\$cost = \$productA['amount'] * \$productA['cost'] + \$productB['amount'] * \$productB['cost'] + \$productC['amount'] * \$productC['cost'];
\$solutions[number_format(\$cost,10,'.','')] = array('cost' => \$cost, 'qA' => \$productA['amount'], 'qB' => \$productB['amount'], 'qC' => \$productC['amount']);
}
\$productC['amount'] = \$productC['amount'] + \$increment;
}
\$productB['amount'] = \$productB['amount'] + \$increment;
}
\$productA['amount'] = \$productA['amount'] + \$increment;
}
ksort(\$solutions, SORT_NUMERIC);
\$minimumCost = array_shift(\$solutions);
var_dump(\$minimumCost);

//checks if \$value1 is within \$value2 +- \$threshold
function isWithinThreshold(\$value1, \$value2, \$threshold)
{
if(\$value1 >= \$value2 - \$threshold && \$value1 <= \$value2 + \$threshold)
{
return true;
}
}
``````

The way to optimize a function is described here: Function Optimization

-
This doesn't actually answer the question. –  SomeKittens Ux2666 Nov 3 '12 at 16:46
The optimization is easy in that case. 0, 0, 0. You don't take the \$requiredPower here into account. –  Second Rikudo Nov 3 '12 at 16:55
That link doesn't offer any help for discretized solutions other than saying they are harder. –  walrii Nov 3 '12 at 17:05
@SomeKittens I believe it does. –  Diego Saa Nov 3 '12 at 23:07
@madara-uchiha The edited answer doesn't have these problems. –  Diego Saa Nov 3 '12 at 23:09

Check this code:

``````<?php
\$products = array(5 => 50, 9 => 80, 15 => 140);

\$power = 65;
\$output = array();

function calculate_best_relation(\$products, \$power, &\$output) {
\$aux = array_keys(\$products);
sort(\$aux);

\$min = \$aux[0];
if (\$power <= \$min) {
\$output[] = \$min;
return \$output;
}
else {
//Calculate best relation
\$relations = array();
foreach (\$products as \$p => \$c) {
\$relations[\$p] = \$c / \$p;
}
asort(\$relations);

foreach(\$relations as \$p => \$c) {
if (\$power > \$c) {
\$output[] = \$p;
\$power -= \$c;
calculate_best_relation(\$products, \$power, \$output);
break;
}
}
}
}

calculate_best_relation(\$products, \$power, \$output);

print_r(\$output);
?>
``````

This will print:

Array ( [0] => 9 [1] => 9 [2] => 9 [3] => 9 [4] => 9 [5] => 9 [6] => 9 [7] => 5 )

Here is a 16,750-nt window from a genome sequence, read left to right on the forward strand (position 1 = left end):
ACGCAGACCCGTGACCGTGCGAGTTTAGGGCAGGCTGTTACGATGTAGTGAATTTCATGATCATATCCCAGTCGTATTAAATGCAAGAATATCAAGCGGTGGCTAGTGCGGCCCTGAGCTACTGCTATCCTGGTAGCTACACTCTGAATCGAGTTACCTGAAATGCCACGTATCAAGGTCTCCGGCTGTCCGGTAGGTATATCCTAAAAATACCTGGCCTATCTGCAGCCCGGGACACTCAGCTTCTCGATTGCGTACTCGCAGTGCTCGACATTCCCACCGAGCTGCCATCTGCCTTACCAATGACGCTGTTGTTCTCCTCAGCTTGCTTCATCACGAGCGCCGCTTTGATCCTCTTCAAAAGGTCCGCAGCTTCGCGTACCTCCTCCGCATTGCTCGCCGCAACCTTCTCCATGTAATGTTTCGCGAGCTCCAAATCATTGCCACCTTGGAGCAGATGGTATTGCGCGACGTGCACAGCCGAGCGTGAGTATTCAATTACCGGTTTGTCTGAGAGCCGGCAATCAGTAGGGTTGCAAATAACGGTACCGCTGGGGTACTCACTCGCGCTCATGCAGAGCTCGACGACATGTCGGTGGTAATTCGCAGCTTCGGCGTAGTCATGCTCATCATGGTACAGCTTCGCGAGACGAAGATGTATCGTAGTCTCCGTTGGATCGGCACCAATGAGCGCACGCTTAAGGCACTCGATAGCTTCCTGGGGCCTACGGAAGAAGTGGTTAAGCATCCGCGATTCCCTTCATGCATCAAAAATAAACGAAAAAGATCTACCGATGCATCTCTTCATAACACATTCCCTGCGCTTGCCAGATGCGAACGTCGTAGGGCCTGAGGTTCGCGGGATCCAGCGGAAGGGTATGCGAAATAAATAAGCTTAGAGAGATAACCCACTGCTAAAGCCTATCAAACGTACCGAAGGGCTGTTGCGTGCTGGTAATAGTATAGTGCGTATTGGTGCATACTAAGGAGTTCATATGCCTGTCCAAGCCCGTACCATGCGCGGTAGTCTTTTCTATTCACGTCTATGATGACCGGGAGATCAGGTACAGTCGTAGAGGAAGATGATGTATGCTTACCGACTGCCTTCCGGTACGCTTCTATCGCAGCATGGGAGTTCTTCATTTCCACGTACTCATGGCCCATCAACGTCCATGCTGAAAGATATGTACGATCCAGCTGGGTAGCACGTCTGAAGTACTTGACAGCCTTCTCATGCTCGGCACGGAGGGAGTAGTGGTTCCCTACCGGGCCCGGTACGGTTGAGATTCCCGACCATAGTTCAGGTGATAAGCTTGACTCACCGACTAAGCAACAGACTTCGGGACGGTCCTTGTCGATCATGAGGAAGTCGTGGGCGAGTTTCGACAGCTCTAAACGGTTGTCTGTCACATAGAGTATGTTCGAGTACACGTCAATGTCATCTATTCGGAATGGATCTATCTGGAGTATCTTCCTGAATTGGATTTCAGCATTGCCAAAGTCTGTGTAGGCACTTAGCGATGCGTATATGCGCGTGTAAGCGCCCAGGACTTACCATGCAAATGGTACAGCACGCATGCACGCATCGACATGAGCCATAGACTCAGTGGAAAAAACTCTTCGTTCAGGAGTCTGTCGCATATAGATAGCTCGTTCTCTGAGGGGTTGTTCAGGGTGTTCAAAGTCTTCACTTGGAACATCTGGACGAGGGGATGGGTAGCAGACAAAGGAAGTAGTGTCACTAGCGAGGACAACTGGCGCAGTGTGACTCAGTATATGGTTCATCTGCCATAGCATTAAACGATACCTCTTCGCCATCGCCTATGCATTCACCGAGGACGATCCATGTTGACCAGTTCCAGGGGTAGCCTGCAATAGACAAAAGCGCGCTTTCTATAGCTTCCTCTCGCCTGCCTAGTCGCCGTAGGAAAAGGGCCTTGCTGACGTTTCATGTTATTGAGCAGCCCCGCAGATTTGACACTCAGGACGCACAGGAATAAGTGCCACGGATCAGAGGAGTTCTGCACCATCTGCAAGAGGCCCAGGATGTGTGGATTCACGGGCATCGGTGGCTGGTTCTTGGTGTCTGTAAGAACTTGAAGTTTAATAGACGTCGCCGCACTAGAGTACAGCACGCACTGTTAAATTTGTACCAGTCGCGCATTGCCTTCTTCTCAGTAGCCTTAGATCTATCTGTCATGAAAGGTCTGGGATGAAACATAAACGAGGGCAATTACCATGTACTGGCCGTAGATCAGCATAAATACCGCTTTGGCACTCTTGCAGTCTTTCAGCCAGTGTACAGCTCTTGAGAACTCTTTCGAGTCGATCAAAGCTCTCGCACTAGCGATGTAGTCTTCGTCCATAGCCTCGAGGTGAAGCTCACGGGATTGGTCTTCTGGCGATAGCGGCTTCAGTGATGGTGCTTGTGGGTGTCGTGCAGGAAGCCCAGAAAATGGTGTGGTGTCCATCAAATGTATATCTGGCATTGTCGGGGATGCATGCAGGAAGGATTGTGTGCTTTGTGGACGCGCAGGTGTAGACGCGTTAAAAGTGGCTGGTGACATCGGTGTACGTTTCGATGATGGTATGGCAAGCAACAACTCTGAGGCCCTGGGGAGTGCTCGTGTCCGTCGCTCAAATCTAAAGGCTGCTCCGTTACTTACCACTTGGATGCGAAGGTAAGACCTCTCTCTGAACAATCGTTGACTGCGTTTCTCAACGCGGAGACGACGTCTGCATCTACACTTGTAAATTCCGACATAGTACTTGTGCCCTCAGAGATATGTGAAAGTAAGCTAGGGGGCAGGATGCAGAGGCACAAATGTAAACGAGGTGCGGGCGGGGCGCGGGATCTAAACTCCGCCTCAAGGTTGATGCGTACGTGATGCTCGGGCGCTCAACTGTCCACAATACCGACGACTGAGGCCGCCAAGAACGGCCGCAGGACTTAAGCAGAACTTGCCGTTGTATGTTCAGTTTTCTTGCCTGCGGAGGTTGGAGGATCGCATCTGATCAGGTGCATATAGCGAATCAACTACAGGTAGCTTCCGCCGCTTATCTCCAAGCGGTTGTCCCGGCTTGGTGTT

Which is the correct solution.

P.D: Surely you can optimize the function.

-
As I have stated in my question, I want to know the possible combinations. There is always a possibility that one might want to spend more than the cheapest solution. –  Bob Kruithof Nov 3 '12 at 19:09

A simple observation on this specific problem may help people in solving this question. The way the power and costs are distributed here. You get the most value for your money with Product B. In fact, the only time you would ever use Product C, is when you need exactly 15 power, or 28-30 power.

So for any power needed above 30, just use integer division to get the # of Product B's you need by:

``````int num_productB = power_needed/9;
``````

Then find out how much more power you need by:

``````int leftover = power_needed % 9;
``````

If the leftover is greater than 5, just add one more Product B, Else use 1 Product A:

``````if(leftover > 5)
num_productB++;
else
productA = 1;
``````

The full function would look something like this:

``````function computeBestCombination(\$power_needed){
\$power_results = array();
//index 0 = Product A
//index 1 = Product B
//index 2 = Product C
if(\$power_needed == 15){
\$power_results[0] = 0;
\$power_results[1] = 0;
\$power_results[2] = 1;
}
else if(\$power_needed >= 28 && \$power_needed <= 30)
\$power_results[0] = 0;
\$power_results[1] = 0;
\$power_results[2] = 2;
else{
\$power_results[1] = \$power_needed / 9;
\$left_over = \$power_needed % 9;
if(\$left_over > 5){
\$power_results[1]++;
}
else{
\$power_results[0] = 1;
}
\$power_results[2] = 0;
}
return \$power_results;
}
``````
-
Provided that only B will always be cheeper than any other product, yes. Something I should have stated in hindsight is that there is a variable amount of products with different specifications. –  Bob Kruithof Nov 3 '12 at 19:06